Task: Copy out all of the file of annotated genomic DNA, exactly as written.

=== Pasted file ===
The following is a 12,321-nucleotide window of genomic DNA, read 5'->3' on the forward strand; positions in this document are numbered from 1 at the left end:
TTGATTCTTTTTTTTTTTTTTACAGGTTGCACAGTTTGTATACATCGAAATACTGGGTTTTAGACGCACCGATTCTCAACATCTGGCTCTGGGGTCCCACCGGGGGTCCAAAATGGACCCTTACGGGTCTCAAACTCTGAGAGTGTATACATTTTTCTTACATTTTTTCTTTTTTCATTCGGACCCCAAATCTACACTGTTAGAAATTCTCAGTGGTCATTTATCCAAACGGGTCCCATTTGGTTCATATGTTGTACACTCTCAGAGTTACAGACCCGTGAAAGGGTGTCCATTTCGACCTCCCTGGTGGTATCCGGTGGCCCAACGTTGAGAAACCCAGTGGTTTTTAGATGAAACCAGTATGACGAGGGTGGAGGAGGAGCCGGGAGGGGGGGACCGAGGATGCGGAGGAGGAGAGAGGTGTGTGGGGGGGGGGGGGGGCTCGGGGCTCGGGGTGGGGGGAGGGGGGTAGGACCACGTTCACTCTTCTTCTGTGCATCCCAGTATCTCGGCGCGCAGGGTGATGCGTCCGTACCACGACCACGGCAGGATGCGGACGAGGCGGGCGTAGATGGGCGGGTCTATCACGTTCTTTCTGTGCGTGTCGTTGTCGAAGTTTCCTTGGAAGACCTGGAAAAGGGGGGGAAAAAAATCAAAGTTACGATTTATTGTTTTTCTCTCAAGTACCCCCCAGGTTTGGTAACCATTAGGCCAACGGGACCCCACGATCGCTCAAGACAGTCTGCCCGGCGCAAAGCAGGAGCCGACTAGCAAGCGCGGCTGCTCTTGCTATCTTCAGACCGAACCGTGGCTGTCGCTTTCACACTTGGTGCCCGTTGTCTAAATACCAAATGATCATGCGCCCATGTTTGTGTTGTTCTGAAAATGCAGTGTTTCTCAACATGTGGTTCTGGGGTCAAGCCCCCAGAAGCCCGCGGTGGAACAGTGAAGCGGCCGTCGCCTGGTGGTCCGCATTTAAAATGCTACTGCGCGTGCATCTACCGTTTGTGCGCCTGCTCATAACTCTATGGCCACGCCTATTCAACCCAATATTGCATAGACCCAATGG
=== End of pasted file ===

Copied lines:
The following is a 12,321-nucleotide window of genomic DNA, read 5'->3' on the forward strand; positions in this document are numbered from 1 at the left end:
TTGATTCTTTTTTTTTTTTTTACAGGTTGCACAGTTTGTATACATCGAAATACTGGGTTTTAGACGCACCGATTCTCAACATCTGGCTCTGGGGTCCCACCGGGGGTCCAAAATGGACCCTTACGGGTCTCAAACTCTGAGAGTGTATACATTTTTCTTACATTTTTTCTTTTTTCATTCGGACCCCAAATCTACACTGTTAGAAATTCTCAGTGGTCATTTATCCAAACGGGTCCCATTTGGTTCATATGTTGTACACTCTCAGAGTTACAGACCCGTGAAAGGGTGTCCATTTCGACCTCCCTGGTGGTATCCGGTGGCCCAACGTTGAGAAACCCAGTGGTTTTTAGATGAAACCAGTATGACGAGGGTGGAGGAGGAGCCGGGAGGGGGGGACCGAGGATGCGGAGGAGGAGAGAGGTGTGTGGGGGGGGGGGGGGGCTCGGGGCTCGGGGTGGGGGGAGGGGGGTAGGACCACGTTCACTCTTCTTCTGTGCATCCCAGTATCTCGGCGCGCAGGGTGATGCGTCCGTACCACGACCACGGCAGGATGCGGACGAGGCGGGCGTAGATGGGCGGGTCTATCACGTTCTTTCTGTGCGTGTCGTTGTCGAAGTTTCCTTGGAAGACCTGGAAAAGGGGGGGAAAAAAATCAAAGTTACGATTTATTGTTTTTCTCTCAAGTACCCCCCAGGTTTGGTAACCATTAGGCCAACGGGACCCCACGATCGCTCAAGACAGTCTGCCCGGCGCAAAGCAGGAGCCGACTAGCAAGCGCGGCTGCTCTTGCTATCTTCAGACCGAACCGTGGCTGTCGCTTTCACACTTGGTGCCCGTTGTCTAAATACCAAATGATCATGCGCCCATGTTTGTGTTGTTCTGAAAATGCAGTGTTTCTCAACATGTGGTTCTGGGGTCAAGCCCCCAGAAGCCCGCGGTGGAACAGTGAAGCGGCCGTCGCCTGGTGGTCCGCATTTAAAATGCTACTGCGCGTGCATCTACCGTTTGTGCGCCTGCTCATAACTCTATGGCCACGCCTATTCAACCCAATATTGCATAGACCCAATGG